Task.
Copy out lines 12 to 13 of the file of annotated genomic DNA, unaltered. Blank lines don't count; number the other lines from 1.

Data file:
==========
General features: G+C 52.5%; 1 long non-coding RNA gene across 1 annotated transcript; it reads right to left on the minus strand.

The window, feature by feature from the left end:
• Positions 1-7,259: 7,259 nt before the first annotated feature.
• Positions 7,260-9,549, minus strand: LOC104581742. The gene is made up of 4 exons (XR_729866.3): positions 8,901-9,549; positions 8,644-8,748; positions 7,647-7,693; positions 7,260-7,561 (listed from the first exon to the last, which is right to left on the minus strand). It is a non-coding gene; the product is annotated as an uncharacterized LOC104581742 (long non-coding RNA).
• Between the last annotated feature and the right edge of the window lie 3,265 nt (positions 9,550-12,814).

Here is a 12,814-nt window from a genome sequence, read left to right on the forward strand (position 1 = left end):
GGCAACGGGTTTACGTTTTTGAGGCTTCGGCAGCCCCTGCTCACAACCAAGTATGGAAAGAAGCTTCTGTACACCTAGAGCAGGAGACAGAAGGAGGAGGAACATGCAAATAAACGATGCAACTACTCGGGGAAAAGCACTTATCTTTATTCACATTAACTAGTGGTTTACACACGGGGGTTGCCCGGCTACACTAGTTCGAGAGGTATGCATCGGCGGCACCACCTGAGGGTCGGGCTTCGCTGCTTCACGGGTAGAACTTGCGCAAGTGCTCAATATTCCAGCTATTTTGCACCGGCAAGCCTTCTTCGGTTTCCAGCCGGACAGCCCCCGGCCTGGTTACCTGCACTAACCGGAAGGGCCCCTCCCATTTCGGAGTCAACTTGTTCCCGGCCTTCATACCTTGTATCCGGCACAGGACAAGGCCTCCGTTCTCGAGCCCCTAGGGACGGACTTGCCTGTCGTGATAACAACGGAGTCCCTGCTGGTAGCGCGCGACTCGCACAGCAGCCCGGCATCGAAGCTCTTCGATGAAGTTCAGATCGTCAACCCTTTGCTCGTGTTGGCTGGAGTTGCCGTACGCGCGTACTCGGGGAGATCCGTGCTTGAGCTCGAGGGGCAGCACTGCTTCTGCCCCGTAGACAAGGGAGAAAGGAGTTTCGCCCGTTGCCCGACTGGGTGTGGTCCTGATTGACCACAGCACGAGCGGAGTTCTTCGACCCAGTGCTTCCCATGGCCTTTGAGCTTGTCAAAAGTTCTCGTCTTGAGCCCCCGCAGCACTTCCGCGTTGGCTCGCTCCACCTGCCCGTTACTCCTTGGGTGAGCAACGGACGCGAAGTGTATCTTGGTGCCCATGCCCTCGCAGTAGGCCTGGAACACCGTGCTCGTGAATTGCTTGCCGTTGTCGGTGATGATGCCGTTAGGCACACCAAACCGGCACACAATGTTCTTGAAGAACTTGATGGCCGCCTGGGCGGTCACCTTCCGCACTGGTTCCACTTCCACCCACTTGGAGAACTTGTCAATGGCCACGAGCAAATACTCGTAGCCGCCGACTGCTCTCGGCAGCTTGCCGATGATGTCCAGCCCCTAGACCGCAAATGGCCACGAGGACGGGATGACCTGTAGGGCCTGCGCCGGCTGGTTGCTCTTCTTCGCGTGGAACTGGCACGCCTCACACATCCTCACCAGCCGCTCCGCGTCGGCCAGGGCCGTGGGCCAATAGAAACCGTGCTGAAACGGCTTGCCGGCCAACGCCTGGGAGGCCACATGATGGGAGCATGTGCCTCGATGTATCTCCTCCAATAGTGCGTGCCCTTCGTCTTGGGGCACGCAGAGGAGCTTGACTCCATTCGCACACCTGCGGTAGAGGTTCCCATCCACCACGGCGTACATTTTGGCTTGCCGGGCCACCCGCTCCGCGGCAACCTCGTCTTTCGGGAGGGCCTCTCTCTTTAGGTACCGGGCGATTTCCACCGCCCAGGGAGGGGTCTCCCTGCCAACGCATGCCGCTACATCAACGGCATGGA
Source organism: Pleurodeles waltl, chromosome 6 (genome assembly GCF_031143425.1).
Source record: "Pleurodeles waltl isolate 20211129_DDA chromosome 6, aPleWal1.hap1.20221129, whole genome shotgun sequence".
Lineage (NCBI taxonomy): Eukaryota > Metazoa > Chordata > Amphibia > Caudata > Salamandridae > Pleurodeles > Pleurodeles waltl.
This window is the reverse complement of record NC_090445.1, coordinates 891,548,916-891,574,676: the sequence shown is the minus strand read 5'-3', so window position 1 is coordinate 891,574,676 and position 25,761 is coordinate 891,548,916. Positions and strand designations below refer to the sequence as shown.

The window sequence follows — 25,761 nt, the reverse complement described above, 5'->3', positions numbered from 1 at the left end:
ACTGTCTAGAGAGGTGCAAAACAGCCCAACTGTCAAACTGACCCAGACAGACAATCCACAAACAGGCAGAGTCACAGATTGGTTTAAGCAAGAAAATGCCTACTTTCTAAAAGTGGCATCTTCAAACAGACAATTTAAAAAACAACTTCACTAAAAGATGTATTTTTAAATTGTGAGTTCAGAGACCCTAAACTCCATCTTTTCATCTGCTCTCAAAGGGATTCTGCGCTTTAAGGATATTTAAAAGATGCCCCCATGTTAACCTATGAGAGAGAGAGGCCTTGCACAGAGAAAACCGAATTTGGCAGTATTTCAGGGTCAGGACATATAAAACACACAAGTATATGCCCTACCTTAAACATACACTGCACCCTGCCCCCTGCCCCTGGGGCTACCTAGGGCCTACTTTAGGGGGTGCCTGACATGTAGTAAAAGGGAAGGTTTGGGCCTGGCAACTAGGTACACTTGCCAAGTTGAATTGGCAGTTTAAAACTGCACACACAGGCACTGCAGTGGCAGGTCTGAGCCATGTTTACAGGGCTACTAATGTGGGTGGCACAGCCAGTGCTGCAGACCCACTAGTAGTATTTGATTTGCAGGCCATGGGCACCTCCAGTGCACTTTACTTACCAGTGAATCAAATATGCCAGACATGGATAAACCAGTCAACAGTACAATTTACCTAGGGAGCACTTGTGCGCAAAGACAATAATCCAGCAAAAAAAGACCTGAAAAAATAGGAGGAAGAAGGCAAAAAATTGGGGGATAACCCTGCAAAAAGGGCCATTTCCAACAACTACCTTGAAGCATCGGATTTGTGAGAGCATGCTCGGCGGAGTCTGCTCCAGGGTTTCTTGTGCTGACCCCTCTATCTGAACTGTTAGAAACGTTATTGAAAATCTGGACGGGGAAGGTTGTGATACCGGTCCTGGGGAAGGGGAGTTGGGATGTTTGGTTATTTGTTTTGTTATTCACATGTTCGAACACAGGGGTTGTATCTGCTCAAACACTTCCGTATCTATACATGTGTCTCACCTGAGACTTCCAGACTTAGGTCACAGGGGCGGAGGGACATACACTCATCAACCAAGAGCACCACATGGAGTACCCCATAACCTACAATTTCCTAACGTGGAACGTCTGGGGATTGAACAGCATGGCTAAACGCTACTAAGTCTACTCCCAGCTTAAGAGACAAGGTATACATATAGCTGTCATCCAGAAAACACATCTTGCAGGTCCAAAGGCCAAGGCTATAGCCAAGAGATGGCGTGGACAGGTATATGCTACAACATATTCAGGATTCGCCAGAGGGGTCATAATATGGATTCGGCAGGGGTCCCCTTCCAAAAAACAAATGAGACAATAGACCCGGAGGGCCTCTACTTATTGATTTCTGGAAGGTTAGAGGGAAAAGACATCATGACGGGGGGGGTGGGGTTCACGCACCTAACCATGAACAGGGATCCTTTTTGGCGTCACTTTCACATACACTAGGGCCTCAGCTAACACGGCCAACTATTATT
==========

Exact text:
The window sequence follows — 25,761 nt, the reverse complement described above, 5'->3', positions numbered from 1 at the left end:
ACTGTCTAGAGAGGTGCAAAACAGCCCAACTGTCAAACTGACCCAGACAGACAATCCACAAACAGGCAGAGTCACAGATTGGTTTAAGCAAGAAAATGCCTACTTTCTAAAAGTGGCATCTTCAAACAGACAATTTAAAAAACAACTTCACTAAAAGATGTATTTTTAAATTGTGAGTTCAGAGACCCTAAACTCCATCTTTTCATCTGCTCTCAAAGGGATTCTGCGCTTTAAGGATATTTAAAAGATGCCCCCATGTTAACCTATGAGAGAGAGAGGCCTTGCACAGAGAAAACCGAATTTGGCAGTATTTCAGGGTCAGGACATATAAAACACACAAGTATATGCCCTACCTTAAACATACACTGCACCCTGCCCCCTGCCCCTGGGGCTACCTAGGGCCTACTTTAGGGGGTGCCTGACATGTAGTAAAAGGGAAGGTTTGGGCCTGGCAACTAGGTACACTTGCCAAGTTGAATTGGCAGTTTAAAACTGCACACACAGGCACTGCAGTGGCAGGTCTGAGCCATGTTTACAGGGCTACTAATGTGGGTGGCACAGCCAGTGCTGCAGACCCACTAGTAGTATTTGATTTGCAGGCCATGGGCACCTCCAGTGCACTTTACTTACCAGTGAATCAAATATGCCAGACATGGATAAACCAGTCAACAGTACAATTTACCTAGGGAGCACTTGTGCGCAAAGACAATAATCCAGCAAAAAAAGACCTGAAAAAATAGGAGGAAGAAGGCAAAAAATTGGGGGATAACCCTGCAAAAAGGGCCATTTCCAACAACTACCTTGAAGCATCGGATTTGTGAGAGCATGCTCGGCGGAGTCTGCTCCAGGGTTTCTTGTGCTGACCCCTCTATCTGAACTGTTAGAAACGTTATTGAAAATCTGGACGGGGAAGGTTGTGATACCGGTCCTGGGGAAGGGGAGTTGGGATGTTTGGTTATTTGTTTTGTTATTCACATGTTCGAACACAGGGGTTGTATCTGCTCAAACACTTCCGTATCTATACATGTGTCTCACCTGAGACTTCCAGACTTAGGTCACAGGGGCGGAGGGACATACACTCATCAACCAAGAGCACCACATGGAGTACCCCATAACCTACAATTTCCTAACGTGGAACGTCTGGGGATTGAACAGCATGGCTAAACGCTACTAAGTCTACTCCCAGCTTAAGAGACAAGGTATACATATAGCTGTCATCCAGAAAACACATCTTGCAGGTCCAAAGGCCAAGGCTATAGCCAAGAGATGGCGTGGACAGGTATATGCTACAACATATTCAGGATTCGCCAGAGGGGTCATAATATGGATTCGGCAGGGGTCCCCTTCCAAAAAACAAATGAGACAATAGACCCGGAGGGCCTCTACTTATTGATTTCTGGAAGGTTAGAGGGAAAAGACATCATGACGGGGGGGGTGGGGTTCACGCACCTAACCATGAACAGGGATCCTTTTTGGCGTCACTTTCACATACACTAGGGCCTCAGCTAACACGGCCAACTATTATT